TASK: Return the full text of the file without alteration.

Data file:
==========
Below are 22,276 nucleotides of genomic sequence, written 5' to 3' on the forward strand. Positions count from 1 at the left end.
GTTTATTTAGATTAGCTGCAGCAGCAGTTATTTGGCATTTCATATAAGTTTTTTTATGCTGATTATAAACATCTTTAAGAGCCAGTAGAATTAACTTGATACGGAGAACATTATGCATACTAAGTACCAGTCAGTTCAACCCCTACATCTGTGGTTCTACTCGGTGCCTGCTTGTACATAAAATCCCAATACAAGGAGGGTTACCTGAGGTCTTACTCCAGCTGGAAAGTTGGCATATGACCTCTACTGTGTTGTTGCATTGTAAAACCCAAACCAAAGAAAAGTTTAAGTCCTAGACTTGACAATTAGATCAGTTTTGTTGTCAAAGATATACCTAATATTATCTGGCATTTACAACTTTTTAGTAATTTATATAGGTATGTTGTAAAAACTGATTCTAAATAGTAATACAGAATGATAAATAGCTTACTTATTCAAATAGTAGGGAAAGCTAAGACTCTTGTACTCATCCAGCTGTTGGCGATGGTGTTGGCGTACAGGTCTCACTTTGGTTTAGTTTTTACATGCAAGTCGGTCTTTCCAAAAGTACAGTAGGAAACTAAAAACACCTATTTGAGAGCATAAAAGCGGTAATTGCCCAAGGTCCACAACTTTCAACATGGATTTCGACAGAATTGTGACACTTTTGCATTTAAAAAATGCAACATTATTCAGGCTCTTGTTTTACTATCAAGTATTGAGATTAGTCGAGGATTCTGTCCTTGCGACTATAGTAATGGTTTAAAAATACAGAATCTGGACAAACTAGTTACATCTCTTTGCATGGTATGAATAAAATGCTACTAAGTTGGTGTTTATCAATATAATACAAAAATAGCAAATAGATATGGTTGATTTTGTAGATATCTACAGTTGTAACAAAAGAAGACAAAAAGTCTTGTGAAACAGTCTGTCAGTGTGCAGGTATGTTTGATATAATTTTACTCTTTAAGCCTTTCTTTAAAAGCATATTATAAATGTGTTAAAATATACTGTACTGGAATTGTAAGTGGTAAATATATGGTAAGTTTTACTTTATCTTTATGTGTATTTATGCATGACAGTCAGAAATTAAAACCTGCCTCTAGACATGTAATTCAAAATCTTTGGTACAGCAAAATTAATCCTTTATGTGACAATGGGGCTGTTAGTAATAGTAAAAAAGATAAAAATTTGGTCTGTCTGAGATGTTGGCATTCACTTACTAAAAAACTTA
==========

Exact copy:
Below are 22,276 nucleotides of genomic sequence, written 5' to 3' on the forward strand. Positions count from 1 at the left end.
GTTTATTTAGATTAGCTGCAGCAGCAGTTATTTGGCATTTCATATAAGTTTTTTTATGCTGATTATAAACATCTTTAAGAGCCAGTAGAATTAACTTGATACGGAGAACATTATGCATACTAAGTACCAGTCAGTTCAACCCCTACATCTGTGGTTCTACTCGGTGCCTGCTTGTACATAAAATCCCAATACAAGGAGGGTTACCTGAGGTCTTACTCCAGCTGGAAAGTTGGCATATGACCTCTACTGTGTTGTTGCATTGTAAAACCCAAACCAAAGAAAAGTTTAAGTCCTAGACTTGACAATTAGATCAGTTTTGTTGTCAAAGATATACCTAATATTATCTGGCATTTACAACTTTTTAGTAATTTATATAGGTATGTTGTAAAAACTGATTCTAAATAGTAATACAGAATGATAAATAGCTTACTTATTCAAATAGTAGGGAAAGCTAAGACTCTTGTACTCATCCAGCTGTTGGCGATGGTGTTGGCGTACAGGTCTCACTTTGGTTTAGTTTTTACATGCAAGTCGGTCTTTCCAAAAGTACAGTAGGAAACTAAAAACACCTATTTGAGAGCATAAAAGCGGTAATTGCCCAAGGTCCACAACTTTCAACATGGATTTCGACAGAATTGTGACACTTTTGCATTTAAAAAATGCAACATTATTCAGGCTCTTGTTTTACTATCAAGTATTGAGATTAGTCGAGGATTCTGTCCTTGCGACTATAGTAATGGTTTAAAAATACAGAATCTGGACAAACTAGTTACATCTCTTTGCATGGTATGAATAAAATGCTACTAAGTTGGTGTTTATCAATATAATACAAAAATAGCAAATAGATATGGTTGATTTTGTAGATATCTACAGTTGTAACAAAAGAAGACAAAAAGTCTTGTGAAACAGTCTGTCAGTGTGCAGGTATGTTTGATATAATTTTACTCTTTAAGCCTTTCTTTAAAAGCATATTATAAATGTGTTAAAATATACTGTACTGGAATTGTAAGTGGTAAATATATGGTAAGTTTTACTTTATCTTTATGTGTATTTATGCATGACAGTCAGAAATTAAAACCTGCCTCTAGACATGTAATTCAAAATCTTTGGTACAGCAAAATTAATCCTTTATGTGACAATGGGGCTGTTAGTAATAGTAAAAAAGATAAAAATTTGGTCTGTCTGAGATGTTGGCATTCACTTACTAAAAAACTTA